Normalization of Questionable Behavior: An Ethical Root of the Financial Crisis in Iceland

Original Paper

Abstract

In this paper, we explore the 2008 financial crisis in Iceland through the lens of Donaldson’s concept of normalization of questionable behavior. We study the report published by the Special Investigation Commission, an investigation initiated by the Icelandic Parliament near the end of 2008. The report provides a detailed and systematic account of the processes leading up to the crisis. Our aim is to determine the extent to which the behaviors of professionals in the Icelandic financial sector can be explained as a gradual fading of moral concerns to the point that they perceived the sale of high-risk products to unassuming customers for their own short-term benefit to be morally unproblematic. In doing so, we consider both character and circumstance explanations of moral misbehavior. We expand on Donaldson’s initial description of normalization of questionable behavior by applying the concept of moral neutralization, which is defined by criminologists Sykes and Matza as the process of convincing oneself that an option that initially conflicted with one’s own moral beliefs is actually morally acceptable. We find indications that individuals in the Icelandic financial sector did engage in moral neutralization in their attempts to frame their own actions in an acceptable light. In our study, we identify one way of neutralizing away moral dissonance not captured in the original theoretical framework. Icelandic bankers justified their behavior by claiming that they did not break any relevant rules or regulations when they engaged in what were later labeled questionable activities. Our name for this kind of justification is claim of having breached no rule.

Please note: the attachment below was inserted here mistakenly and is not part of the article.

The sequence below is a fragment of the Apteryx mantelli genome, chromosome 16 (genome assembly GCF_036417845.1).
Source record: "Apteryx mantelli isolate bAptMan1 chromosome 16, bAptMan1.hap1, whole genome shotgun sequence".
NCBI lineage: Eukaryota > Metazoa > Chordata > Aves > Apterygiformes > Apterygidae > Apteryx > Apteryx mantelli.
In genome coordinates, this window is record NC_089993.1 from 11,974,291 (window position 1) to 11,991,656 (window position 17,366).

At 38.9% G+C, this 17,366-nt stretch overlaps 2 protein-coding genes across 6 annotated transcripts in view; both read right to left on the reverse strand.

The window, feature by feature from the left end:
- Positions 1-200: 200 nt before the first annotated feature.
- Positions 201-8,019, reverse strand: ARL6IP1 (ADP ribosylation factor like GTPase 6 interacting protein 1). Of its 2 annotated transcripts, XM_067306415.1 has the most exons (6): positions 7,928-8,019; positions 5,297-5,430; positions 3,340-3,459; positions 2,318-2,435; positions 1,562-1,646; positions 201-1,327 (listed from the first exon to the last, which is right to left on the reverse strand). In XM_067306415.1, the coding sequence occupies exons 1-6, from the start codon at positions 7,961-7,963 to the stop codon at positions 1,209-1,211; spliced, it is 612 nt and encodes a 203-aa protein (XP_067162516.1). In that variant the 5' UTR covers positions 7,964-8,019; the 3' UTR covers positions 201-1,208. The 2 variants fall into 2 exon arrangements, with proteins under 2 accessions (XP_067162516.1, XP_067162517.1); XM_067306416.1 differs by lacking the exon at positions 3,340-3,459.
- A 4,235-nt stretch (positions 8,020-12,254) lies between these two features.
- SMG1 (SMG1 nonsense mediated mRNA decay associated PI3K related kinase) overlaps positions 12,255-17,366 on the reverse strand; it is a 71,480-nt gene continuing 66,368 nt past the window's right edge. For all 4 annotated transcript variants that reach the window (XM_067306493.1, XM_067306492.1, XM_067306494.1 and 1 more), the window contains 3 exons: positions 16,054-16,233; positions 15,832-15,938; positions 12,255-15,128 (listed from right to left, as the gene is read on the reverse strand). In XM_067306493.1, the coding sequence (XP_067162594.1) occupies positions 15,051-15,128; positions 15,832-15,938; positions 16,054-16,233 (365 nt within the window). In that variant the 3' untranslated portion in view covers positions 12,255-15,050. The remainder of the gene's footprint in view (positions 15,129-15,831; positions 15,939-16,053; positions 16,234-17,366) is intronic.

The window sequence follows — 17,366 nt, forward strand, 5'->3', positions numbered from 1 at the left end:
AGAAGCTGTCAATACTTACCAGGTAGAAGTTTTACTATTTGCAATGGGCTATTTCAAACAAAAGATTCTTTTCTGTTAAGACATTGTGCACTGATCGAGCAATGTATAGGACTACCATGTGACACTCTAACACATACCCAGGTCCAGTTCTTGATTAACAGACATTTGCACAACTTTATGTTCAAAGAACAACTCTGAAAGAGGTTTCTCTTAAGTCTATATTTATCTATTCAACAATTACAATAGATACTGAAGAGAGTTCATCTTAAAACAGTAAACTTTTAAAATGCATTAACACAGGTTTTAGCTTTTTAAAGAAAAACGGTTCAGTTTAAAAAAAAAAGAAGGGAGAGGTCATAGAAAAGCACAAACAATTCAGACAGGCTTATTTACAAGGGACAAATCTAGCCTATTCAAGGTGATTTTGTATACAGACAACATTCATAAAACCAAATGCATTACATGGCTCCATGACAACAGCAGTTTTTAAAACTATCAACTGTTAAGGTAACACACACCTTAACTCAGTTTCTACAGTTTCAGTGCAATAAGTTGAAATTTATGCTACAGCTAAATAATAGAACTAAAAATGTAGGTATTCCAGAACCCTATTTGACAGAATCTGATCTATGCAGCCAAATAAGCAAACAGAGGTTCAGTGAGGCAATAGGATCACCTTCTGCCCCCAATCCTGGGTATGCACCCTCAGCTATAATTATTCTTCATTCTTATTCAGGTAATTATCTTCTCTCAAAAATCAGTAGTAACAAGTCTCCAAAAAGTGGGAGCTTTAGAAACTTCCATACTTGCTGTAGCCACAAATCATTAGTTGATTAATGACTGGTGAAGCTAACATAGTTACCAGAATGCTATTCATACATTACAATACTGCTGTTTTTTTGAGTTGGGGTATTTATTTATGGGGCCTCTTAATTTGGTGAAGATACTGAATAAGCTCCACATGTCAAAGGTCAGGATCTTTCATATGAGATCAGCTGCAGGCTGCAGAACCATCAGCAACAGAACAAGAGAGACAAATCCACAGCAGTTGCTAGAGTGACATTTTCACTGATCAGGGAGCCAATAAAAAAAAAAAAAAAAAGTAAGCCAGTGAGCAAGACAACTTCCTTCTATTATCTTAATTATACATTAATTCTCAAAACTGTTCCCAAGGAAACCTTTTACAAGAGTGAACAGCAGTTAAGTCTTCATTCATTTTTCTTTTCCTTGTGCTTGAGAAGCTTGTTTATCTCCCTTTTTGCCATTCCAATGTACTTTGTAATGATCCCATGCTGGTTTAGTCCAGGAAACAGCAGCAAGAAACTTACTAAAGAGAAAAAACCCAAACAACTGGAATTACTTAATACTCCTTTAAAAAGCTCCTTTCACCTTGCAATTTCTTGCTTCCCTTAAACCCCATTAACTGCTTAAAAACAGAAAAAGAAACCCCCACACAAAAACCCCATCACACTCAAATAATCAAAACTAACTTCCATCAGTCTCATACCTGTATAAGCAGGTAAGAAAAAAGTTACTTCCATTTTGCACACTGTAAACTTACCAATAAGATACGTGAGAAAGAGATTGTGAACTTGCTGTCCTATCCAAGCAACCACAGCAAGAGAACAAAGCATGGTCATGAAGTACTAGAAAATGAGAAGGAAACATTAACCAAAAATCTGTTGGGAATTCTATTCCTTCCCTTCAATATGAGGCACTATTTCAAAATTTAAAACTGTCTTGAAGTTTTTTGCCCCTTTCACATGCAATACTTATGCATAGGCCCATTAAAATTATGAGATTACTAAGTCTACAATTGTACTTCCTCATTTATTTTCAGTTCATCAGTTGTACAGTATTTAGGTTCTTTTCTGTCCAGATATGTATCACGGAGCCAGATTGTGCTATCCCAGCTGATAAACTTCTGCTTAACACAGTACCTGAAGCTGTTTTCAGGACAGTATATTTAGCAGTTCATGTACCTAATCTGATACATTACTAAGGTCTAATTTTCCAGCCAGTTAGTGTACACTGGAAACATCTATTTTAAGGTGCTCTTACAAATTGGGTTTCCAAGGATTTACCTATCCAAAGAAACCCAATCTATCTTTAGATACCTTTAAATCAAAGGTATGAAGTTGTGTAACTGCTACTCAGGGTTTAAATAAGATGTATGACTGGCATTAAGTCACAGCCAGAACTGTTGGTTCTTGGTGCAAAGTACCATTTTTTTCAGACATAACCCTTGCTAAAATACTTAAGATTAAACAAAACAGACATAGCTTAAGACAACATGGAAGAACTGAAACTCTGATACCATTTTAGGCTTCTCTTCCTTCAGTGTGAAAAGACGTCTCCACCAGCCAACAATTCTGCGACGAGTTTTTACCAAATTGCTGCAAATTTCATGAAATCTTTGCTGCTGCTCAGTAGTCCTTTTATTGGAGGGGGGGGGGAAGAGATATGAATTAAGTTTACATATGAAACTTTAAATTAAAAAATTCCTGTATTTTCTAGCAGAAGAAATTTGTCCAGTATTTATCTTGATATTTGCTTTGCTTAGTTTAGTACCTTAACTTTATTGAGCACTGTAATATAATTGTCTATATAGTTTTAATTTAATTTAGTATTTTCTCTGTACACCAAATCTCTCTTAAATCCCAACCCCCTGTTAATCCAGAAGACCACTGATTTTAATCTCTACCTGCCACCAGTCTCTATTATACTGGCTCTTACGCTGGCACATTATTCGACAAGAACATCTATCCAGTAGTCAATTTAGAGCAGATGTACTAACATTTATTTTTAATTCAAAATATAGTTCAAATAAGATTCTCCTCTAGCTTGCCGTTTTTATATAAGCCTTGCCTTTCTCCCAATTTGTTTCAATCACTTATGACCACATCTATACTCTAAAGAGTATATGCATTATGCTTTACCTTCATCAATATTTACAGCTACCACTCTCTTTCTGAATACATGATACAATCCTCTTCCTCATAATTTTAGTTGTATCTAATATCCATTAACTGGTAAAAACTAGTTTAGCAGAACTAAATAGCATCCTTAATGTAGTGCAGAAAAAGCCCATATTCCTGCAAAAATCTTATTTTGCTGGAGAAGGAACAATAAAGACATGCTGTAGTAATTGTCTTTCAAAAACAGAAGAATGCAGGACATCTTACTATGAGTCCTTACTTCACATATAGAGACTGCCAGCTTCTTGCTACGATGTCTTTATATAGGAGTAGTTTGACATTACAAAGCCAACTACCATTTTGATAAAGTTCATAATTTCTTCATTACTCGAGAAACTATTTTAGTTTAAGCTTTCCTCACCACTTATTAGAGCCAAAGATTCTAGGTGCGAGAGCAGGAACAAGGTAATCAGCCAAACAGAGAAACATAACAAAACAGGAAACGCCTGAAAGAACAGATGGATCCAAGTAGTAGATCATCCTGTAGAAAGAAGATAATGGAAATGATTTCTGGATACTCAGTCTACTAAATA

Keywords

Moral neutralization Financial crisis Business ethics 

Notes

Compliance with Ethical Standards

Conflict of interest

The authors declare that they have no competing interests.

Ethical Approval

This article does not contain any studies with human participants or animals performed by any of the authors.

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Copyright information

© Springer Science+Business Media B.V., part of Springer Nature 2018

Authors and Affiliations

  1. 1.Department of Leadership and Organizational BehaviourBI Norwegian Business SchoolOsloNorway
  2. 2.Centre of EthicsUniversity of IcelandReykjavíkIceland

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